Wednesday, May 15, 2019

Gilberto with Turrentine

For years I have enjoyed The Astrud Gilberto Album ever since finding it for a buck in dusty Quartzsite, AZ. Last fall, I gave Stanley Turrentine’s laudable Salt Sea a new home after coming across it at a neighborhood garage sale in a moving box of ‘70s common stock.  I recently learned that their musical paths converged and they collaborated together on this 1971 album that was later reissued on compact disc in 1988 and 2003.  This 2003 remastered version from Sony Legacy is augmented with three bonus tracks. The lush, sweeping and textured production makes Creed Taylor’s presence immediately felt and heard, while Eumir Deodato’s adept, curvilinear and elastic arrangements gives the recording an ahead of its time feel.  Not only does the album come across as a precursor to the schematics of Stereolab and the High Llamas, but vibrant songs like “Traveling Light” and “Just Like You” sound like they could have even sprung forward onto a Stereolab album from 1996 or a Laetitia Sadier album from 2012.

Pinball Bumper Basslines
Overall, the album is not a strict showcase of Gilberto and Turrentine, but a diversified collection held together by a top-flight combination of American and Brazilian musicians. They present a panoramic sound by overlapping jazz and samba and successfully stretching their possibilities. Furthermore, their first-rate musicianship provides a solid foundation to counterbalance Astrud’s airy vocals. Her delicate voice slides over the pinball bumper basslines of Ron Carter and glides over Eumir Deodato’s Fender Rhodes piano. (BTW-Eumir Deodato is currently Justin Bieber’s grandfather-in-law.) On the opening and closing songs, both composed by Bacharach-David, Astrud’s soothing voice breezes over the warm guitar tones of Gene Bertoncini (Notre Dame class of ‘59). On adventurous songs like “Ponteio,” Turrentine’s tenor saxophone arrives on the forefront and then recedes to accompany Astrud’s vocals delivered in her rhythmic Portuguese.  Turrentine is later given the limelight on the instrumental “Vera Cruz" and the original "Mr. T" releases a sound imbued with poise and dexterity.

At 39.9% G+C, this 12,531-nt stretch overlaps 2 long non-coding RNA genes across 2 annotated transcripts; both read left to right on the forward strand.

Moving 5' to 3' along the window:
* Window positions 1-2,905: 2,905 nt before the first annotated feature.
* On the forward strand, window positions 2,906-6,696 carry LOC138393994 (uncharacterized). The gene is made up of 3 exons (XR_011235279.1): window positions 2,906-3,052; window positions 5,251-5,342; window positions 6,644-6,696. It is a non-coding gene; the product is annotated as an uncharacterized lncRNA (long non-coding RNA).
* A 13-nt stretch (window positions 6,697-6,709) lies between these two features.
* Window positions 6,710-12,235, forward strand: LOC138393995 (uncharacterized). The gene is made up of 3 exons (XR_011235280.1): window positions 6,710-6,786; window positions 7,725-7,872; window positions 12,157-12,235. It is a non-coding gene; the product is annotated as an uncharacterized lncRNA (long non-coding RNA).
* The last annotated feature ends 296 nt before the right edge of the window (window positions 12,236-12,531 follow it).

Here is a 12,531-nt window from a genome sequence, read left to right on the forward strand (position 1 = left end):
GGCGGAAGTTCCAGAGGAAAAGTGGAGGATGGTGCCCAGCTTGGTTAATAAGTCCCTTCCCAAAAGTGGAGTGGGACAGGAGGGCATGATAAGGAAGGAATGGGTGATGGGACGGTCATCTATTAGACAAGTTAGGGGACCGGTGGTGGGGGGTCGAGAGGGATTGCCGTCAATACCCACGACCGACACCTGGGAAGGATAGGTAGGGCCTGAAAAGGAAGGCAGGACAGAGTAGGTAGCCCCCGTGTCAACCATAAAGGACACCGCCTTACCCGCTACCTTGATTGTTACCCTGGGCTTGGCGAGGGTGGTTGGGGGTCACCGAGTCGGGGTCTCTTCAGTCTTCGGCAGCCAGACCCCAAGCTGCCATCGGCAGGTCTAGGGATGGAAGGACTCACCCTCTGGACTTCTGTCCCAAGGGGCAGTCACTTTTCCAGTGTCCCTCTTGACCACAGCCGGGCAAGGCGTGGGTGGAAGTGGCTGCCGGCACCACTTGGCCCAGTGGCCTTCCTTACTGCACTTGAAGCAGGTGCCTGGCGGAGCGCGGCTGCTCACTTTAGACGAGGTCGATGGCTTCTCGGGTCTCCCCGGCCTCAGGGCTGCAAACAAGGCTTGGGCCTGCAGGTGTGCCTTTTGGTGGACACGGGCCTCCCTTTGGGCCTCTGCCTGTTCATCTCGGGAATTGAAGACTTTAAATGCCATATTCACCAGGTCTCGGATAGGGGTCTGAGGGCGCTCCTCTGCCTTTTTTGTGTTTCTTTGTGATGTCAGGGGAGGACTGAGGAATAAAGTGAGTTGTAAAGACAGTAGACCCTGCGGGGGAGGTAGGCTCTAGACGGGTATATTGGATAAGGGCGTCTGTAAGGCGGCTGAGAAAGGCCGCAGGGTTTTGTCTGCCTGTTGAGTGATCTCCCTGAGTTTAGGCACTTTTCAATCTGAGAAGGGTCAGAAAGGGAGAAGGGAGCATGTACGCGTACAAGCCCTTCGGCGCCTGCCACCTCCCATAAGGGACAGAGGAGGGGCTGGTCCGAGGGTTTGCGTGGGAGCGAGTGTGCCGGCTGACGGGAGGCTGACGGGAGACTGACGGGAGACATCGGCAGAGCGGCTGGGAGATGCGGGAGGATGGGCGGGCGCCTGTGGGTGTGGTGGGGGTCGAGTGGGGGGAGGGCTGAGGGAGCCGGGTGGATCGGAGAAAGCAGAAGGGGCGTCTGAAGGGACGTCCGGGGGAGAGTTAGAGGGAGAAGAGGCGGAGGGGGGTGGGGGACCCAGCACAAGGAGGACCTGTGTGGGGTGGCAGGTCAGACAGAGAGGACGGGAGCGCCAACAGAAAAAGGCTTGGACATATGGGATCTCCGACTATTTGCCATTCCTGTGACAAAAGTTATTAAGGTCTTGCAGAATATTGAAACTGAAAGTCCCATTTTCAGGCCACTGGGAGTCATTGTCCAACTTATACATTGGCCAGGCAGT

Poly High
The bonus track “Polytechnical High” sounds like one of those mechanical songs that the warped Brian Wilson wrote in the ‘70s in exchange for a brown bag of unhealthy substances.  Upon further exploration, the quirky song was first released by Harpers Bizarre in 1970 with writing credits going to Nilsson. Gilberto with Turrentine has the crossover appeal and variety to where far-flung listeners of easy listening, bossa nova/samba, Latin jazz, sunshine/soft pop, Shibuya-kei, soundtracks or jet set pop all could easily find something to suit their individual musical needs, while also being a captivating listen in its entirety.

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